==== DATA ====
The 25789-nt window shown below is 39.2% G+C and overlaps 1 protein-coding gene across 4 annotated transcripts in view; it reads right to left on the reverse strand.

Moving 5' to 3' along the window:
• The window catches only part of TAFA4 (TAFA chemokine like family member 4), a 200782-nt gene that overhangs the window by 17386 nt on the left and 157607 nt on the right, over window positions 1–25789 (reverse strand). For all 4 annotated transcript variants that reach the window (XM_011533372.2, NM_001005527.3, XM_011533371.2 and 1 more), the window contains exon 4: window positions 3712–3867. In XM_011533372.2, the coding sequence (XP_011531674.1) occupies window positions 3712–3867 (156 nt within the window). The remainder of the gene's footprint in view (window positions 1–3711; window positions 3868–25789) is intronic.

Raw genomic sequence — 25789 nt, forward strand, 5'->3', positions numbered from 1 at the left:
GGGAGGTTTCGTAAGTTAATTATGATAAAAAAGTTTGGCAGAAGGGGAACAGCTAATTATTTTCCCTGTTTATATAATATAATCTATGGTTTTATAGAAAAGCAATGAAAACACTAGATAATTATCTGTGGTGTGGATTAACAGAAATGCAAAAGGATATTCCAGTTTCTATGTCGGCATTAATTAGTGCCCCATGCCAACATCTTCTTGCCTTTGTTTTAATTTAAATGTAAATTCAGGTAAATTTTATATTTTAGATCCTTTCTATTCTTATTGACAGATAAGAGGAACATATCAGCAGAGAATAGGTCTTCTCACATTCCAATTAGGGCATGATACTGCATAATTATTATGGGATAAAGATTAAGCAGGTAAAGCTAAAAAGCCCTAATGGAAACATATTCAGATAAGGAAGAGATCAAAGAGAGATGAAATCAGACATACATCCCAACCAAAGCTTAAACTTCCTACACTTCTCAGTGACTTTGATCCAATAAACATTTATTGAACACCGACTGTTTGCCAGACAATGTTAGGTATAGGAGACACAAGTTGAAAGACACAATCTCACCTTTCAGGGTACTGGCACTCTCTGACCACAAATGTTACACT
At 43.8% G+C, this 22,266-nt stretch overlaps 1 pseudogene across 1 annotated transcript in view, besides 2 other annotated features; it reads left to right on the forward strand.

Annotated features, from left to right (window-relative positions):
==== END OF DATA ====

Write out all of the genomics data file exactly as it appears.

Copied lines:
The 25789-nt window shown below is 39.2% G+C and overlaps 1 protein-coding gene across 4 annotated transcripts in view; it reads right to left on the reverse strand.

Moving 5' to 3' along the window:
• The window catches only part of TAFA4 (TAFA chemokine like family member 4), a 200782-nt gene that overhangs the window by 17386 nt on the left and 157607 nt on the right, over window positions 1–25789 (reverse strand). For all 4 annotated transcript variants that reach the window (XM_011533372.2, NM_001005527.3, XM_011533371.2 and 1 more), the window contains exon 4: window positions 3712–3867. In XM_011533372.2, the coding sequence (XP_011531674.1) occupies window positions 3712–3867 (156 nt within the window). The remainder of the gene's footprint in view (window positions 1–3711; window positions 3868–25789) is intronic.

Raw genomic sequence — 25789 nt, forward strand, 5'->3', positions numbered from 1 at the left:
GGGAGGTTTCGTAAGTTAATTATGATAAAAAAGTTTGGCAGAAGGGGAACAGCTAATTATTTTCCCTGTTTATATAATATAATCTATGGTTTTATAGAAAAGCAATGAAAACACTAGATAATTATCTGTGGTGTGGATTAACAGAAATGCAAAAGGATATTCCAGTTTCTATGTCGGCATTAATTAGTGCCCCATGCCAACATCTTCTTGCCTTTGTTTTAATTTAAATGTAAATTCAGGTAAATTTTATATTTTAGATCCTTTCTATTCTTATTGACAGATAAGAGGAACATATCAGCAGAGAATAGGTCTTCTCACATTCCAATTAGGGCATGATACTGCATAATTATTATGGGATAAAGATTAAGCAGGTAAAGCTAAAAAGCCCTAATGGAAACATATTCAGATAAGGAAGAGATCAAAGAGAGATGAAATCAGACATACATCCCAACCAAAGCTTAAACTTCCTACACTTCTCAGTGACTTTGATCCAATAAACATTTATTGAACACCGACTGTTTGCCAGACAATGTTAGGTATAGGAGACACAAGTTGAAAGACACAATCTCACCTTTCAGGGTACTGGCACTCTCTGACCACAAATGTTACACT
At 43.8% G+C, this 22,266-nt stretch overlaps 1 pseudogene across 1 annotated transcript in view, besides 2 other annotated features; it reads left to right on the forward strand.

Annotated features, from left to right (window-relative positions):